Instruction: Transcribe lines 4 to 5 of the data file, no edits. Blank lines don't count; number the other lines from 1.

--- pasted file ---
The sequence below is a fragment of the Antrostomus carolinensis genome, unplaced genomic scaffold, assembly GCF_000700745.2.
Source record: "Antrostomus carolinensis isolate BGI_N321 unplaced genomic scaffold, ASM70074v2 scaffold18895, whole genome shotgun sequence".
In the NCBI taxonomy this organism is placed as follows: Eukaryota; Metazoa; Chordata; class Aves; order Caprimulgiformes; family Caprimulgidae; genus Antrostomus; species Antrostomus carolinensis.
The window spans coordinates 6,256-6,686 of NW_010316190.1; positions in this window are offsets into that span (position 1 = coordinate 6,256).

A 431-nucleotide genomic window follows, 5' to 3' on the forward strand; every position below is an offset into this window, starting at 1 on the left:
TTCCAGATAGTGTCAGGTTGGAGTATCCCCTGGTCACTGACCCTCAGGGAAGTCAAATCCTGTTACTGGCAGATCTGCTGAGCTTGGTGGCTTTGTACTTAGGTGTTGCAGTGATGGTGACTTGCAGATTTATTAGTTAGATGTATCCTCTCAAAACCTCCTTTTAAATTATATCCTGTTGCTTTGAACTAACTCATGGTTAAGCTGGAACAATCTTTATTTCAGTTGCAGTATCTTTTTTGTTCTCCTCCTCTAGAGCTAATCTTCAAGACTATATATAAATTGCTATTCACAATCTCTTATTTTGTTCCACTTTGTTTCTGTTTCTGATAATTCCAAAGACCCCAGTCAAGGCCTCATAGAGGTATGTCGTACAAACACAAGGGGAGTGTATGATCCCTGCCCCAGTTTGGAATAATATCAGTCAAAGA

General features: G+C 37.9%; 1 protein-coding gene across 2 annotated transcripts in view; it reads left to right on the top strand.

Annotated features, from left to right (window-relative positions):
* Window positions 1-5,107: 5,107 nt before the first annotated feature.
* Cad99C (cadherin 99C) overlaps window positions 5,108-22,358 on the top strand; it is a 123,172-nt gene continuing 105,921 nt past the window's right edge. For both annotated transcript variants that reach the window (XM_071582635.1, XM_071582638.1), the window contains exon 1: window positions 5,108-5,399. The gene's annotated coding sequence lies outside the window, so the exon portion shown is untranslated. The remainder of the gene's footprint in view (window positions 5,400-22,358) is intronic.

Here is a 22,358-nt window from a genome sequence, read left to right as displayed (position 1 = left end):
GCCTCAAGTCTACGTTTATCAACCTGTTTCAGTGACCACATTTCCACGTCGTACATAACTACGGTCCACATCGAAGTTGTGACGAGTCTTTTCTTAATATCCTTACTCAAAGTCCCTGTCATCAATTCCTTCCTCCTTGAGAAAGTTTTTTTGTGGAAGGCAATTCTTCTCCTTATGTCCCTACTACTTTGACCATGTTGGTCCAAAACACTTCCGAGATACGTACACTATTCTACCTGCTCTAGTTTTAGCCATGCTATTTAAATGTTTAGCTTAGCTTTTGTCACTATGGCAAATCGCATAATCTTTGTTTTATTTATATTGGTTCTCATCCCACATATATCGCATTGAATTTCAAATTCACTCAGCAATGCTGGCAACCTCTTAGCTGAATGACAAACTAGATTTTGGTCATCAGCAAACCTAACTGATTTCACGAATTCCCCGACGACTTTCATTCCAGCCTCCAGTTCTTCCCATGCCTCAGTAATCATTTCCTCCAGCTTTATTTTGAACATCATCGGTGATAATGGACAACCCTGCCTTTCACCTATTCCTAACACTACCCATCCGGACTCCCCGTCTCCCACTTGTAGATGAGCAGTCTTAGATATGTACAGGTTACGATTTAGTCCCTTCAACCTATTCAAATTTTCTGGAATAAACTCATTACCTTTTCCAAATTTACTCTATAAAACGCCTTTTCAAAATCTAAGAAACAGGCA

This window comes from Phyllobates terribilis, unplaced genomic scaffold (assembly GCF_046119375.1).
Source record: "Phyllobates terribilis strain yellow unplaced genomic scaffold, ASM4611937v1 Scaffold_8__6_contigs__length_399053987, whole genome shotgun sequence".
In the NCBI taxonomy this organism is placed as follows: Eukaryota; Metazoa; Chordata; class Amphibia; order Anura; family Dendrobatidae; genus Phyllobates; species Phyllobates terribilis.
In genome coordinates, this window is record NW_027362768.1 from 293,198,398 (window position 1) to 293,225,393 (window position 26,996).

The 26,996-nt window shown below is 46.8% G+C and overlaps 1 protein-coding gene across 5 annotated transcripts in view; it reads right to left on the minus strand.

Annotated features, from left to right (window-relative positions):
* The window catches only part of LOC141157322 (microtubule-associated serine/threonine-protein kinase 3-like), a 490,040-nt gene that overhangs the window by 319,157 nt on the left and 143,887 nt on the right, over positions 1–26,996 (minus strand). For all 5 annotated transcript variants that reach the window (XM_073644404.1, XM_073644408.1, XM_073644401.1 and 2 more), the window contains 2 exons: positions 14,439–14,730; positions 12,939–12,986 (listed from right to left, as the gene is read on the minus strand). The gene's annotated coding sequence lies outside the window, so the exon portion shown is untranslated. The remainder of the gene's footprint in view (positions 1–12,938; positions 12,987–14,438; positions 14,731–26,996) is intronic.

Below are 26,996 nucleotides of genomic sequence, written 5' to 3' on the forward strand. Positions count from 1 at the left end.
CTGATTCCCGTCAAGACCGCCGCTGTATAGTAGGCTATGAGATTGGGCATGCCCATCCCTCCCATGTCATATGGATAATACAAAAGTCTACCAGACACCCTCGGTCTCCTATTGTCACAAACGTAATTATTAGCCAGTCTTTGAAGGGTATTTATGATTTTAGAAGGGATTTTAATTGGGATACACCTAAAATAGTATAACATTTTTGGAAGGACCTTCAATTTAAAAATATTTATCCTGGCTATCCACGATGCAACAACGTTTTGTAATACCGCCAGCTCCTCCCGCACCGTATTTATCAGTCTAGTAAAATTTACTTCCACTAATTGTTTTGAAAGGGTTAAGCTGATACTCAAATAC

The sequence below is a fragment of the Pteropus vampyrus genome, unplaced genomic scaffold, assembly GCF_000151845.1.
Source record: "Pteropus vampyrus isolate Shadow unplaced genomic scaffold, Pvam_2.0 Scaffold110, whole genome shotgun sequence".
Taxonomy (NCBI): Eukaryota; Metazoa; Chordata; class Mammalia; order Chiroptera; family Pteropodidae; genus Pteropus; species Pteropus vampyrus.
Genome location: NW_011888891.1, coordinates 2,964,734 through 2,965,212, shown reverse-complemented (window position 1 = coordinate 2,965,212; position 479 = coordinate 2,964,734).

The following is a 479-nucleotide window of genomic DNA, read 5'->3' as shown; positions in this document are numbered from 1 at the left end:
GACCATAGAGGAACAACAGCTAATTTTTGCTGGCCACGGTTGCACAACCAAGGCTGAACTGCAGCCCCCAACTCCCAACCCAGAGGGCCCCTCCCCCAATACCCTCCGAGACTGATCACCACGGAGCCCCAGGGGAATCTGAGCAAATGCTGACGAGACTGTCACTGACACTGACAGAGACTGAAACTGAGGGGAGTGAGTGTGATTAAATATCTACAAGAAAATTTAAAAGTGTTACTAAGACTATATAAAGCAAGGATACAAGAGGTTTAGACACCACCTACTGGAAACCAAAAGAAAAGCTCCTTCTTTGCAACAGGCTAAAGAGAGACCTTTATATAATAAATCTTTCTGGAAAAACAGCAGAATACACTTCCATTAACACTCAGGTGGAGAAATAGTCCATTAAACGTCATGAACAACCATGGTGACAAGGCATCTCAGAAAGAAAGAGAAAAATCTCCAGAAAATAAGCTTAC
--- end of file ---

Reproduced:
The window spans coordinates 6,256-6,686 of NW_010316190.1; positions in this window are offsets into that span (position 1 = coordinate 6,256).

A 431-nucleotide genomic window follows, 5' to 3' on the forward strand; every position below is an offset into this window, starting at 1 on the left: